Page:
If you know nothing about West Virginia, all you need to know is that their nickname for the last two years has been “Press Virginia.” They’ve forced 617 turnovers on the year, averaging 18.15 a game, which is the second most forced in the league. WVU is also second in the NCAA in total steals with 338. Coach Bob Huggins is a tough-love coach, and each of his team players play tough and hard for him all game long. They have a deep bench, are great defenders and rebounders and are much better offensively this year.
Another shocker was Kentucky getting a 4 seed. Earlier today they defeated a great Texas A&M team to win the SEC Tournament title. They’ve had a tougher season this year compared to last, where they entered the NCAA Tournament undefeated. But even through some losses, they’ve played hard and gotten better and healthier as the season has gone on. When you’ve got guys like Tyler Ulis, Jamal Murray, Alex Poythress and Isaiah Briscoe, you can’t help but be good. So, I don’t feel bad for UK getting a 4 seed—I feel bad for Indiana and UNC who are likely to face them in the second round and Sweet 16, respectively.
California of the Pac-12 Conference is a talented team. Yes, they’re a young team, but this team is peaking at the right time. Cal is well-coached and arguably the best defensive team in the Pac-12. Ivan Rabb has been great all season long, and Jaylen Brown is a great at attacking the rim. Sure they’re in KU’s region, but the Golden Bears are a hot, frightening team—and teams in the South region should be worried to face them.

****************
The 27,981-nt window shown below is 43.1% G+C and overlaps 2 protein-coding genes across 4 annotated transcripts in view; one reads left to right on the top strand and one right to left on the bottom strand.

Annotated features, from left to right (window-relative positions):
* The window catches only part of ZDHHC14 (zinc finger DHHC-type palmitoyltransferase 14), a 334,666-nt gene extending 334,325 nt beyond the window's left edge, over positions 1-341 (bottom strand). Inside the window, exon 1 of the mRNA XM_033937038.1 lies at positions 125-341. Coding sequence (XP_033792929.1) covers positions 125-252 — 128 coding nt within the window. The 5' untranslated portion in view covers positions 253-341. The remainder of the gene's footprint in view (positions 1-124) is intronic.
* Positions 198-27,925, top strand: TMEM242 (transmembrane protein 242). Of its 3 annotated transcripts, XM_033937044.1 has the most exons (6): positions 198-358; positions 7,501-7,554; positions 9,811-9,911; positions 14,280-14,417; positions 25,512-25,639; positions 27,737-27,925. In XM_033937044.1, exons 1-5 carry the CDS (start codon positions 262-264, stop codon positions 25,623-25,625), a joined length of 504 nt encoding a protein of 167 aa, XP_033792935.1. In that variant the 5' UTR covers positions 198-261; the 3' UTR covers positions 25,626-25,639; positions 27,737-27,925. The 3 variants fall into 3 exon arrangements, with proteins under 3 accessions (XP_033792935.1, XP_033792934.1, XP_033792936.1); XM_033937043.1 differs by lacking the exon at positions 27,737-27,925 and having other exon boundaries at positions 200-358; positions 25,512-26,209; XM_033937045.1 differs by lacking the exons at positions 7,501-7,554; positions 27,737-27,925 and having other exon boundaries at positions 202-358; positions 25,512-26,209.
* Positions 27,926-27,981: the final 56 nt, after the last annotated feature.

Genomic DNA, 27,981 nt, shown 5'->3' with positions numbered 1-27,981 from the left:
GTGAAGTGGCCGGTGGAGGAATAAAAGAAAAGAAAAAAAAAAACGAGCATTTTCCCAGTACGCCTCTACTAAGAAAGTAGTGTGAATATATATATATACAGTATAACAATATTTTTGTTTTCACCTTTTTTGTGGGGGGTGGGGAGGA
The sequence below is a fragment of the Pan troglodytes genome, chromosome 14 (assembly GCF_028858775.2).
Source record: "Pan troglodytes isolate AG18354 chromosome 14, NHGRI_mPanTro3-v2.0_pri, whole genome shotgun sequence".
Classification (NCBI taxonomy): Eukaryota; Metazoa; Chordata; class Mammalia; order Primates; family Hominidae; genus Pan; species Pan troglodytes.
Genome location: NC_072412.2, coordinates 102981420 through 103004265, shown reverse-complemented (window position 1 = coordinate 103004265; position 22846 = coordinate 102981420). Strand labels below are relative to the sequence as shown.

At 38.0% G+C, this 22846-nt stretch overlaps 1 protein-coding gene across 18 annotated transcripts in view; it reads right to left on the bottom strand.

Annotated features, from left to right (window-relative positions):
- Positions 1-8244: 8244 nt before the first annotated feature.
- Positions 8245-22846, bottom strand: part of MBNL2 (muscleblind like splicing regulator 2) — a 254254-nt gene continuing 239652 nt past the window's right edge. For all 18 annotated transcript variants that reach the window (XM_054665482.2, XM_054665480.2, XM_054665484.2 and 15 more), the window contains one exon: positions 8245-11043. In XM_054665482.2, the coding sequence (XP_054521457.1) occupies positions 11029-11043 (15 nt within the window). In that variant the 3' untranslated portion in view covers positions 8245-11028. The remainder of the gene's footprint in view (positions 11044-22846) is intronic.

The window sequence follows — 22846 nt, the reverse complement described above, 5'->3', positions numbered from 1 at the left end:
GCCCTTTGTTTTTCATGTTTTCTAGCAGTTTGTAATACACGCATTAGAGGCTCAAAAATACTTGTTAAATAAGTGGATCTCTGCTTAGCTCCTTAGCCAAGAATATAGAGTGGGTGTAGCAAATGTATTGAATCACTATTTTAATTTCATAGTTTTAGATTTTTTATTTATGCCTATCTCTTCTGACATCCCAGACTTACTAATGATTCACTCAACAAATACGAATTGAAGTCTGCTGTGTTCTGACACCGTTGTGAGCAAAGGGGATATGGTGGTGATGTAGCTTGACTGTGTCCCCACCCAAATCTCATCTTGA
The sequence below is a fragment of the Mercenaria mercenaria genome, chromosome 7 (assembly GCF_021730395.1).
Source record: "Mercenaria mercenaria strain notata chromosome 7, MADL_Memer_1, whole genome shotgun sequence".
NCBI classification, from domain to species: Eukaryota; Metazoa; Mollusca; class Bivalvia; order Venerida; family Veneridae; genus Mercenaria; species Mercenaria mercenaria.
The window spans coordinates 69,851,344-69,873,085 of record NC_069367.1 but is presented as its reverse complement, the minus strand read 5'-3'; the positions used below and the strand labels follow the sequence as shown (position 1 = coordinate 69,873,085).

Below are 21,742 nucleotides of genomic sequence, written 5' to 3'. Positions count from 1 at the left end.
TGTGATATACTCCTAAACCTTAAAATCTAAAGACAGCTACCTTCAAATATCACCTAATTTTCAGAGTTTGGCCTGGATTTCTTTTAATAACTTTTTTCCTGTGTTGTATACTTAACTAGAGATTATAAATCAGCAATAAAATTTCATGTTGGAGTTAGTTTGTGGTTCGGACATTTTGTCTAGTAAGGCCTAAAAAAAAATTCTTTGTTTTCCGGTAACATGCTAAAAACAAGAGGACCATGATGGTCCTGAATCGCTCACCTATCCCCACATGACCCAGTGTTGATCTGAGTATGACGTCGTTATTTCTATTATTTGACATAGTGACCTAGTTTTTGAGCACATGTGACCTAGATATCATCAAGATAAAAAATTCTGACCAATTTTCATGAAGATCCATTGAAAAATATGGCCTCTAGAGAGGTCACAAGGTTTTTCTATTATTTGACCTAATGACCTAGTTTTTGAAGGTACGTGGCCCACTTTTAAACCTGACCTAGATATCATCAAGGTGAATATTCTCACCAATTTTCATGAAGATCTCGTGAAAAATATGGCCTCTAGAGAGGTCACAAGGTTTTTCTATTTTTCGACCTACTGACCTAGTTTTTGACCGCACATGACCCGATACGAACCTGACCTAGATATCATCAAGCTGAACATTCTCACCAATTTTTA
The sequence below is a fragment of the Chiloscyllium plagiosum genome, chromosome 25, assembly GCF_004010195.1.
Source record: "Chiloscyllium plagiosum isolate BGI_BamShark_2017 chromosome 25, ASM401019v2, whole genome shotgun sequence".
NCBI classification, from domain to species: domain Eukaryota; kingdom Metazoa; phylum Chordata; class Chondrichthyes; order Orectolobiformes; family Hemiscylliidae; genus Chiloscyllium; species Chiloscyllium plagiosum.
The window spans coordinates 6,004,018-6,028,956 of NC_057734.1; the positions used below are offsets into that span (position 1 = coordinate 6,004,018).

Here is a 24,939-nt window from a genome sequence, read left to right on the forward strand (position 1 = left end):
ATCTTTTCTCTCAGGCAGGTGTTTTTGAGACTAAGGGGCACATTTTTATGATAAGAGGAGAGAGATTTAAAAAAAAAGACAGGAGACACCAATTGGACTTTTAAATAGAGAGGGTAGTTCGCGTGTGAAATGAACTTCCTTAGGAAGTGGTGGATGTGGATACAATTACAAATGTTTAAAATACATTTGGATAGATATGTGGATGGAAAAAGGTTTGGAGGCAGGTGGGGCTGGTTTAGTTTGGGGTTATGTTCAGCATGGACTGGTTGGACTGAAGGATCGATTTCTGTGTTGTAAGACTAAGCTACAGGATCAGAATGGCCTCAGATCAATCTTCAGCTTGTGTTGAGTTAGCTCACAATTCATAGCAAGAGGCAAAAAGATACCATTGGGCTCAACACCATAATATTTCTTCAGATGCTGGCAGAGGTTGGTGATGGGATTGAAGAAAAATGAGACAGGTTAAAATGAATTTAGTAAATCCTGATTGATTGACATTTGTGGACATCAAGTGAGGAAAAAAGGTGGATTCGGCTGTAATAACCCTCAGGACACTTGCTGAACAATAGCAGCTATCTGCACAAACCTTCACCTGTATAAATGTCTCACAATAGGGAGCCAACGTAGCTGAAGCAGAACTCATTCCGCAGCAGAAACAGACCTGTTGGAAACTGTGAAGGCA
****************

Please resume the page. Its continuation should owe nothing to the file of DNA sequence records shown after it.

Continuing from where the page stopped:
At the beginning of the season, we were all unsure of how Texas and the coaching of new head coach Shaka Smart would mix, but it’s been a good, surprising fit. Notable season wins include defeating then-No. 3 UNC, then-No. 17 Iowa State, then-No. 6 West Virgina, then-No. 15 Baylor and then-No. 10 West Virginia. Isaiah Taylor, Cameron Ridley and Javan Felix are hard-working, talented players. Texas may be in a region with tough higher seeds like Oklahoma and Texas A&M, but Smart isn’t a stranger to making a deep tourney run as the underdog.
Every team has their go-to guy. The guy the coach and the other players know they can count on to take and make that last shot or make that big defensive play. You’ve missed watching their magic on the court thus far, so don’t miss your chance to watch these guys who have style and substance in action these next couple of weeks.
Hield considered entering the NBA draft last year, and I think everyone has been glad he didn’t. He’s taken his game up a notch, shooting above 50 percent from the 3-point line and scoring an average of 25 points a game. His work ethic, charisma and ability to score from just about anywhere on the court makes for a fun basketball watching experience.
School: Michigan State